Saturday, 25 August 2012

Beyond the GPIO Pins : Peripherals & Intro to ADC

While in the Arduino, a lot of the ins and outs of the real functioning of the chips has been made easier, when we start making the change into AVR C coding, we will have to start understanding the real thing that is an ATMega chip !

One of the things is start understanding all the peripherals that the chip has, which means going beyong the ON-OFF digital function of a pin.

That can include( depending on the chip): Digital I/O -- On or Off; Parallel signals; Pulse-width-modulated logic signals; Counters and timers

Analog I/O -- Voltages; Comparators; Analog-to-digital converters (ADCs); Digital-to-analog converters (DACs).

But why do we need ADC's ?!? Well, a lot of sensors that are used in Electronics(and Robotics) give output voltages in the form of potential differences in voltages; We can attach an interrupt to the conversion, so that we dont need to constantly keep checking on it; We can also use it with potentiometers to control a variable depending on the value's reading, and many other applications im sure you will think of !

So lets start with the Analogue to Digital converters that the ATMega has . As far as Analogue to Digital Inputs go, it states we have available 6 channels with a 10 bit resolution ! This means that you can distinguish between two readings which have a difference of Reference Value/210 . The max value is broken up into 210-1 = 1023 parts and if you have a reference of say 5V, you can distinguish between readings 4.88mV apart.

The ADC is a 10-bit ADC, ie, it provides measurements in the range 0 to 1023. Situated at the entrance of the input is the Ground , so the ADC provides a value of 0.If the voltage at the input matches the reference voltage ( not quite), then it passes a value of 1023. If the 10-bit resolution is not needed, it is possible to restrict the output by a configuration register so that a easy access to the 8 most significant bits is possible.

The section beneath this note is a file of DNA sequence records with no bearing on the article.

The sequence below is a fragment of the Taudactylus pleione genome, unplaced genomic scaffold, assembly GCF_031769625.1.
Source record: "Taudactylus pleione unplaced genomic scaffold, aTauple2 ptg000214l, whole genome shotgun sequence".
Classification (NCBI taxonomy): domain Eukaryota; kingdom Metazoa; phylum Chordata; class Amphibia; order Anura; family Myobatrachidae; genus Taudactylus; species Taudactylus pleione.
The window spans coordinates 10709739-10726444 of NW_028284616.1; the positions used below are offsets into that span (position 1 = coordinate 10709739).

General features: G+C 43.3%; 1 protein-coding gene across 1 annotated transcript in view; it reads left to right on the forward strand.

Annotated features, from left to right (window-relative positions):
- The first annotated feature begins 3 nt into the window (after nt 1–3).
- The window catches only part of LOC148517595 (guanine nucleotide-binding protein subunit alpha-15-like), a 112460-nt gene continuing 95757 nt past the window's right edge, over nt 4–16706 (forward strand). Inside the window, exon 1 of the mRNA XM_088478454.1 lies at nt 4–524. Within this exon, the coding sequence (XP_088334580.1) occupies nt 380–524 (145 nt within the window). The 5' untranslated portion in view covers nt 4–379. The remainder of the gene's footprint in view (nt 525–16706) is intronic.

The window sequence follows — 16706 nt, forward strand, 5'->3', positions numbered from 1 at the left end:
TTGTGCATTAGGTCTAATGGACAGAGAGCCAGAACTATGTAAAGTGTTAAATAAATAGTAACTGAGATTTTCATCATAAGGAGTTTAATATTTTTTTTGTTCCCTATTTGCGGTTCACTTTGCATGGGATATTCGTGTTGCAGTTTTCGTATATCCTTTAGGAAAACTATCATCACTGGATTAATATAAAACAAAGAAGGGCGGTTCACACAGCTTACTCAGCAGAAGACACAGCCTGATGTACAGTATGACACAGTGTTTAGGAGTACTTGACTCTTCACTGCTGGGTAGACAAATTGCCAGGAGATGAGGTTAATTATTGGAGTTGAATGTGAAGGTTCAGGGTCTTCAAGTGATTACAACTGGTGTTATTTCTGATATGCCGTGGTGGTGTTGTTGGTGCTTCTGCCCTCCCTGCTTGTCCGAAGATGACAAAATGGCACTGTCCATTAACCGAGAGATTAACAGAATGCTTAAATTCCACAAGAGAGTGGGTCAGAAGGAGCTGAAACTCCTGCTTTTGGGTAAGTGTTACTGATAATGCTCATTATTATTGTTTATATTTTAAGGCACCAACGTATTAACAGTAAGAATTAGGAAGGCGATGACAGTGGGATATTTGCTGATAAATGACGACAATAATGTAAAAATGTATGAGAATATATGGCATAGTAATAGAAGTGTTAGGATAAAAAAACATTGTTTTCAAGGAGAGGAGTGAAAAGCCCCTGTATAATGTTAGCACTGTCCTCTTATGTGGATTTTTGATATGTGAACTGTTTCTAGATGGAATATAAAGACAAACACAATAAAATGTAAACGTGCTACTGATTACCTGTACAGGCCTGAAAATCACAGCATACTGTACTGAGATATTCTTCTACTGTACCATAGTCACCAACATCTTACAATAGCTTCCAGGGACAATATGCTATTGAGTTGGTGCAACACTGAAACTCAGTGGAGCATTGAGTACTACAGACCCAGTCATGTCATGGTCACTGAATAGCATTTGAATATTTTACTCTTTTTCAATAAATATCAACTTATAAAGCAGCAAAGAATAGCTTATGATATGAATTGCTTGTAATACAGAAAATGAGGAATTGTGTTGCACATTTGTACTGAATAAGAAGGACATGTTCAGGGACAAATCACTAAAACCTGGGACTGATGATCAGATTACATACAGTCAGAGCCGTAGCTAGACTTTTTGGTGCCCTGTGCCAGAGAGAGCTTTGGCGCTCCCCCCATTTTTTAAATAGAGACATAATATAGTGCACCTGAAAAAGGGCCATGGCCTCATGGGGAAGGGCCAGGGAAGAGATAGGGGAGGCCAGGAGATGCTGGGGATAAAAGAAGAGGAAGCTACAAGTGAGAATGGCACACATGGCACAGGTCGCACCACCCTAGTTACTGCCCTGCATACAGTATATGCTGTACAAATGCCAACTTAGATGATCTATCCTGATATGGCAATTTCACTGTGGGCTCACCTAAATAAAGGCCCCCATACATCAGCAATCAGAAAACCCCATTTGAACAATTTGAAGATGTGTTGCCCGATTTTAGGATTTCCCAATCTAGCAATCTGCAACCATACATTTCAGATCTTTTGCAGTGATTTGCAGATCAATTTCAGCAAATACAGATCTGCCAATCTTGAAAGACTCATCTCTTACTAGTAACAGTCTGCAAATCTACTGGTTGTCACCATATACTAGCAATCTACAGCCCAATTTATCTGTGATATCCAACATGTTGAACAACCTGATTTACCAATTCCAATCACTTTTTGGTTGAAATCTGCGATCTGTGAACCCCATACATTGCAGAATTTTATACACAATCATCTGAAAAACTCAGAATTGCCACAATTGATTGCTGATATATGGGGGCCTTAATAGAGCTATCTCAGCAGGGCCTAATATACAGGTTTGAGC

As with many analog circuits, the ADC is also subject to noise . This means that one should not assume that the ADC input at a constant voltage outputs always the same constant value. A "trembling" of the least significant 2 bits is not unusual. Should be emphasized again at this point, the quality of the reference voltage. This quality will significantly change the quality of the results. The circuit of AREF with a suppressor filter capacitor is the absolutely necessary to obtain a reasonably acceptable reference voltage.If this is not sufficient, then by oversampling you can increase the quality of measurement. For this purpose, several measurements are made to form an average.

The Atmega168 uses 6 different registers when performing analogue to digital conversion.
  • ADMUX   (ADC Multiplexer Selection Register), 
  • ADCSRA  (ADC Control and Status Register A), 
  • ADCSRB  (ADC Control and Status Register B), 
  • DIDR0      (Digital Input Disable Register 0), 
  • ADCL       (ADC Data Register – Low) 

  • ADCH (ADC Data Register – High).
The ADMUX register allows you to control reference Voltage, left adjustment of results (used for 8 bit results) and selection of input channel.